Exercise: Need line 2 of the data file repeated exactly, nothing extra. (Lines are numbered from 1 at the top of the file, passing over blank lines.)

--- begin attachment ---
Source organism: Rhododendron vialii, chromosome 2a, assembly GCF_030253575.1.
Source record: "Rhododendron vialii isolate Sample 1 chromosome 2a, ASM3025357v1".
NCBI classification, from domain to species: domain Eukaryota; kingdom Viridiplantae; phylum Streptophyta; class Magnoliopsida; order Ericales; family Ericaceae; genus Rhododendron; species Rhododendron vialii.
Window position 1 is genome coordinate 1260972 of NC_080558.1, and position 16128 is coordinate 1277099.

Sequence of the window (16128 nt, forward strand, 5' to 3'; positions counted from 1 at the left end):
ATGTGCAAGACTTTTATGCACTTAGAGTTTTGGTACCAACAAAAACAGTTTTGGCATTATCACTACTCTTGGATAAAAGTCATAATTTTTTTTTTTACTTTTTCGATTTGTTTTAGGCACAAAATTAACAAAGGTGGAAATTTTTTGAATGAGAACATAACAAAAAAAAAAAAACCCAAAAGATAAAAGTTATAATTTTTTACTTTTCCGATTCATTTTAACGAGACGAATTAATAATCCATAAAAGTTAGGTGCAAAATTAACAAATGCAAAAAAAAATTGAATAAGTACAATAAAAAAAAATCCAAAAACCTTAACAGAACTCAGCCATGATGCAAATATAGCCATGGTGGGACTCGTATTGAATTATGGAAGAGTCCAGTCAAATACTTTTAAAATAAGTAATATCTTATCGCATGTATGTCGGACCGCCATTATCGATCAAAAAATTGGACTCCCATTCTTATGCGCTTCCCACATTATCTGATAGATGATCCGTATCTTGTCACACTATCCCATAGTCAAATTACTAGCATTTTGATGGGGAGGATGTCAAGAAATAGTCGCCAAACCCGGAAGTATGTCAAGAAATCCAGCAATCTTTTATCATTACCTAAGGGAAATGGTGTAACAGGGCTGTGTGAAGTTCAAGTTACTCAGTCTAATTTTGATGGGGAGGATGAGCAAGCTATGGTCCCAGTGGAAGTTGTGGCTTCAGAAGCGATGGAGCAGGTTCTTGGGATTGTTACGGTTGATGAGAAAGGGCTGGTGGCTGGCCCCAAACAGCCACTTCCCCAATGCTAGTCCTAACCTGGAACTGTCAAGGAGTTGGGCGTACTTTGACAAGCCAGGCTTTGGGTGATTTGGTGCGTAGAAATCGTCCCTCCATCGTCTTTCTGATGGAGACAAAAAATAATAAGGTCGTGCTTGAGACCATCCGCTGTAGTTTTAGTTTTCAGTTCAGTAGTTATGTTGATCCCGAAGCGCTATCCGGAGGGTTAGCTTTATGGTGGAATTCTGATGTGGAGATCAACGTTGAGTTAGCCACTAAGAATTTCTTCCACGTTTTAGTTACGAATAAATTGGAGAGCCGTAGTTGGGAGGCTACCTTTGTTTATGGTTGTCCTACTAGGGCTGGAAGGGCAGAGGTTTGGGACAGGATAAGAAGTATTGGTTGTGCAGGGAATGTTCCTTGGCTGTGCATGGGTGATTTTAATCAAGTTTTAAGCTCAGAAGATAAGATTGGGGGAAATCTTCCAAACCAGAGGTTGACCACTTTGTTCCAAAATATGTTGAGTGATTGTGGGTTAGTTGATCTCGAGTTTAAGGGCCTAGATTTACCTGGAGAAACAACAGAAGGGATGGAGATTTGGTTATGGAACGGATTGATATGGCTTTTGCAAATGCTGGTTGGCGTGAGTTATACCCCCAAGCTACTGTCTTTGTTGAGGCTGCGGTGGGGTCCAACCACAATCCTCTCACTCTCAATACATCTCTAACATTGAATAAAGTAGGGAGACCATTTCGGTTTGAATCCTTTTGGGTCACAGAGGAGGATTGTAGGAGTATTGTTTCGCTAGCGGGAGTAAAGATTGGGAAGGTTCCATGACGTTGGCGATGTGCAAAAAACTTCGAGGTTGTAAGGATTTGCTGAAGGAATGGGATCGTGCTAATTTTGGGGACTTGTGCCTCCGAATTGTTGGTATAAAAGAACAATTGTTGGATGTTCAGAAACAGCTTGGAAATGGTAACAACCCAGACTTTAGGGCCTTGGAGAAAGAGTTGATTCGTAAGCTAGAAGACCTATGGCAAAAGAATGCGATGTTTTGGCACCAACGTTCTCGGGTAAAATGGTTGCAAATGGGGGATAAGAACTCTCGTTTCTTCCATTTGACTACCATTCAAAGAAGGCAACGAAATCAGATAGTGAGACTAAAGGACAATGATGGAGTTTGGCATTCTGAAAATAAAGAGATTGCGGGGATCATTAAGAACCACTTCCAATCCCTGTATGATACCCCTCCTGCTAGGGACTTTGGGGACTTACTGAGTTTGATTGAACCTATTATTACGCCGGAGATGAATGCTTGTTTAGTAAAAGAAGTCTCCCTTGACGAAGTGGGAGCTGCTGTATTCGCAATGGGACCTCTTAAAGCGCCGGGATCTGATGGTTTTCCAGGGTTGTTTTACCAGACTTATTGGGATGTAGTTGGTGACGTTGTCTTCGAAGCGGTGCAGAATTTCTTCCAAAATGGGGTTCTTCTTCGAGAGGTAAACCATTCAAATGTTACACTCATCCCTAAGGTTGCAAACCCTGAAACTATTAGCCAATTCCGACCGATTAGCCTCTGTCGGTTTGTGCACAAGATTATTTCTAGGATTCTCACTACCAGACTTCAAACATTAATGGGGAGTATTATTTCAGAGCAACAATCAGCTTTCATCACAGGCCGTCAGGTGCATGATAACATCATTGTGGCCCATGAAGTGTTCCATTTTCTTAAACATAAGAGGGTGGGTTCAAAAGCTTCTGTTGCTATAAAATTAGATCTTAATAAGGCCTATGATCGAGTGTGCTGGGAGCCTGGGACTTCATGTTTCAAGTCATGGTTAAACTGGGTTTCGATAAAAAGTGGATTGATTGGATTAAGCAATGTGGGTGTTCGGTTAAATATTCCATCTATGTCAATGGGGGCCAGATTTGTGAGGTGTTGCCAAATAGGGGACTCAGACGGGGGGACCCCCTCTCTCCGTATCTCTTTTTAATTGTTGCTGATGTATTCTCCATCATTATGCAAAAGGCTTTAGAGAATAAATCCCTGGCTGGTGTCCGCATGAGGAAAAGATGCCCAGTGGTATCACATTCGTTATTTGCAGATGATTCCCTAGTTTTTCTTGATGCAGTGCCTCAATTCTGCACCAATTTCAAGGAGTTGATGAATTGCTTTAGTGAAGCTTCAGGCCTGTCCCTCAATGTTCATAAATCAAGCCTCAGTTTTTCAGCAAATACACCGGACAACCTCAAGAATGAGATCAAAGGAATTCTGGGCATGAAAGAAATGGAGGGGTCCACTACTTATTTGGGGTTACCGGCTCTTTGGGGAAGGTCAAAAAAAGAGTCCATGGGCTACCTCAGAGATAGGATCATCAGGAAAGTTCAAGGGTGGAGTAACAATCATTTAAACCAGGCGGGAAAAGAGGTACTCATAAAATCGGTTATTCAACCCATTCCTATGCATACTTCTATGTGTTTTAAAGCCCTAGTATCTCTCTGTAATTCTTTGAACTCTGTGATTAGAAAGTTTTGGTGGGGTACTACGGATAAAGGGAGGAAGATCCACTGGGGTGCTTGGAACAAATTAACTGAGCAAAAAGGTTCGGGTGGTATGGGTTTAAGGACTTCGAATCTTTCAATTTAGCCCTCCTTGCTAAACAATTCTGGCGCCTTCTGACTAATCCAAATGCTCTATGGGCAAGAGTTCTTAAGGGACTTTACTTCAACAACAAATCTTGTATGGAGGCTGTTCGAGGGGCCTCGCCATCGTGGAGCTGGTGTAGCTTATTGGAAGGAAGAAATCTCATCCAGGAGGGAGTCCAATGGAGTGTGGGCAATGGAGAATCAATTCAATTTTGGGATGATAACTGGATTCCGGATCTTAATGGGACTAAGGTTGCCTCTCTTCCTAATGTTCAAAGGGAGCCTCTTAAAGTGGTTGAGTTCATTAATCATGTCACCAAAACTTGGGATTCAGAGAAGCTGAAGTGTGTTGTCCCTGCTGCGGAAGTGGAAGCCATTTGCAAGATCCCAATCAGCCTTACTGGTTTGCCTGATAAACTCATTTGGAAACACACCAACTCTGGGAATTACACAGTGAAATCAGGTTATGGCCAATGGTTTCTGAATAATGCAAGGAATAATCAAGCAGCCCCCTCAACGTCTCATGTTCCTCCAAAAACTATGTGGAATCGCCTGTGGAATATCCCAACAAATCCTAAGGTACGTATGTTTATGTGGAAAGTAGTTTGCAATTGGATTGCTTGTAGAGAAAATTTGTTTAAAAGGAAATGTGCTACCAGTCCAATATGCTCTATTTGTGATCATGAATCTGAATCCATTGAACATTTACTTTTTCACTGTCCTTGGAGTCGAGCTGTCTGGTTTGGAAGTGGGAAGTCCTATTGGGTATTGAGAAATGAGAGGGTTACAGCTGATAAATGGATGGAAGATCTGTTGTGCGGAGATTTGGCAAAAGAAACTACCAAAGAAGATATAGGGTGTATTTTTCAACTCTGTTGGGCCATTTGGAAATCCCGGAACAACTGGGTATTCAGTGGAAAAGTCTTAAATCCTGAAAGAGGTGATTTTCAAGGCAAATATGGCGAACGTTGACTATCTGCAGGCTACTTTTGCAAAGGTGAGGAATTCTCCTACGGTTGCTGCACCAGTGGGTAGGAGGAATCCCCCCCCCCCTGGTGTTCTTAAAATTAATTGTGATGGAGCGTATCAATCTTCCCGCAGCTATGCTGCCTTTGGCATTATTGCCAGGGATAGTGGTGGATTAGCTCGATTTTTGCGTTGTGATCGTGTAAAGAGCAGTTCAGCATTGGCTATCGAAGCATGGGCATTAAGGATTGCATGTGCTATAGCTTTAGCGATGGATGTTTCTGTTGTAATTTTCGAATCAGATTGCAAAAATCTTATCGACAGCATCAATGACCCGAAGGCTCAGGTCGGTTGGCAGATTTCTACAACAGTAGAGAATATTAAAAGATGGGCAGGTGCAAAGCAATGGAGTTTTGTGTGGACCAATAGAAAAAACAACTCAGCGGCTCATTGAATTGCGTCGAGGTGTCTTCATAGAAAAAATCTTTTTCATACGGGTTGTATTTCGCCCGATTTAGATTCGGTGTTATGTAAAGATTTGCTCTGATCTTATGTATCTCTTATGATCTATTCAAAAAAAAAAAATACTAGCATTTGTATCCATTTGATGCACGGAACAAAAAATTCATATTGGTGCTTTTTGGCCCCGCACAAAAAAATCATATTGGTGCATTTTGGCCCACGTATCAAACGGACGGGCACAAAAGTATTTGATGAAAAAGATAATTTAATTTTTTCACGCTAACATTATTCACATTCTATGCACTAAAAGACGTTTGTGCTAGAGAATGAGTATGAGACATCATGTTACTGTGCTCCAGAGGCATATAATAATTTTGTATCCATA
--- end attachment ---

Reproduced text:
Source record: "Rhododendron vialii isolate Sample 1 chromosome 2a, ASM3025357v1".